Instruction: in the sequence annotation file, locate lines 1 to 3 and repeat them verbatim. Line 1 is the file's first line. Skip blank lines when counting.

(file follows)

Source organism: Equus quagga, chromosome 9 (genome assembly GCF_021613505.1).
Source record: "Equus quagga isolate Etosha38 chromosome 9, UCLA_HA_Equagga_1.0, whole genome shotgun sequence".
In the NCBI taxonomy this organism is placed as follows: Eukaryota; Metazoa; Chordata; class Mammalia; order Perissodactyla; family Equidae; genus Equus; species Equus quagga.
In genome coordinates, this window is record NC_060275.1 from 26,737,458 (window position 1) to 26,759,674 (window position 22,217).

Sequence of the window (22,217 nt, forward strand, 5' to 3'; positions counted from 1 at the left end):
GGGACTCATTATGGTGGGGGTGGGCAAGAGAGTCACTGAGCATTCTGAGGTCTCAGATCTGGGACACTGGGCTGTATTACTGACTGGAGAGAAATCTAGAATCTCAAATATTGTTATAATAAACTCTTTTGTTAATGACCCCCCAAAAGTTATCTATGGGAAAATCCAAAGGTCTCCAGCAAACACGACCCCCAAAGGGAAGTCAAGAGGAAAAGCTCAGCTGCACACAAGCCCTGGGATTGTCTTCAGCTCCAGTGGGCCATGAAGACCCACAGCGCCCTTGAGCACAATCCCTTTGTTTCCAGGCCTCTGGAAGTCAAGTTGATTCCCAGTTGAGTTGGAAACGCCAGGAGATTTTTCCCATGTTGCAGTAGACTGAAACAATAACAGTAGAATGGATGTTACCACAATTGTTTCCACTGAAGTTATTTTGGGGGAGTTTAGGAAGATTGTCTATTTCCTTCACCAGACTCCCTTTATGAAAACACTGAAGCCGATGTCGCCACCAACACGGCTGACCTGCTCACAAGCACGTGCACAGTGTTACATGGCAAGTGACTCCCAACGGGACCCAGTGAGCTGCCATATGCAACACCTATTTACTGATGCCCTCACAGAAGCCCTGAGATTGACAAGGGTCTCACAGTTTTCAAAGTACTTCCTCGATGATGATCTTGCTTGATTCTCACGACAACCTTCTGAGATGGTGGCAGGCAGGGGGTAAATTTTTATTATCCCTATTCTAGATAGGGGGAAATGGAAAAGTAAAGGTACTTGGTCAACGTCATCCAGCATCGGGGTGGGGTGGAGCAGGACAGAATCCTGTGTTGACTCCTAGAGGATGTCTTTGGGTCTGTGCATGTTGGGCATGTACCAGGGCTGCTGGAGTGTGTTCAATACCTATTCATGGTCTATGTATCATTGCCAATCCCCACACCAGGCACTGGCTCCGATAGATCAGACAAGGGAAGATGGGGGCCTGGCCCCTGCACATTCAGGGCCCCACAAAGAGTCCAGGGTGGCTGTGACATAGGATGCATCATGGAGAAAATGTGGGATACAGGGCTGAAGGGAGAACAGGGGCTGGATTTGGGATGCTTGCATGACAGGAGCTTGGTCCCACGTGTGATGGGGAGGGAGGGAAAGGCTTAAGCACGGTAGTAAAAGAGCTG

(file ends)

Source organism: Equus quagga, chromosome 9 (genome assembly GCF_021613505.1).
Source record: "Equus quagga isolate Etosha38 chromosome 9, UCLA_HA_Equagga_1.0, whole genome shotgun sequence".
In the NCBI taxonomy this organism is placed as follows: Eukaryota; Metazoa; Chordata; class Mammalia; order Perissodactyla; family Equidae; genus Equus; species Equus quagga.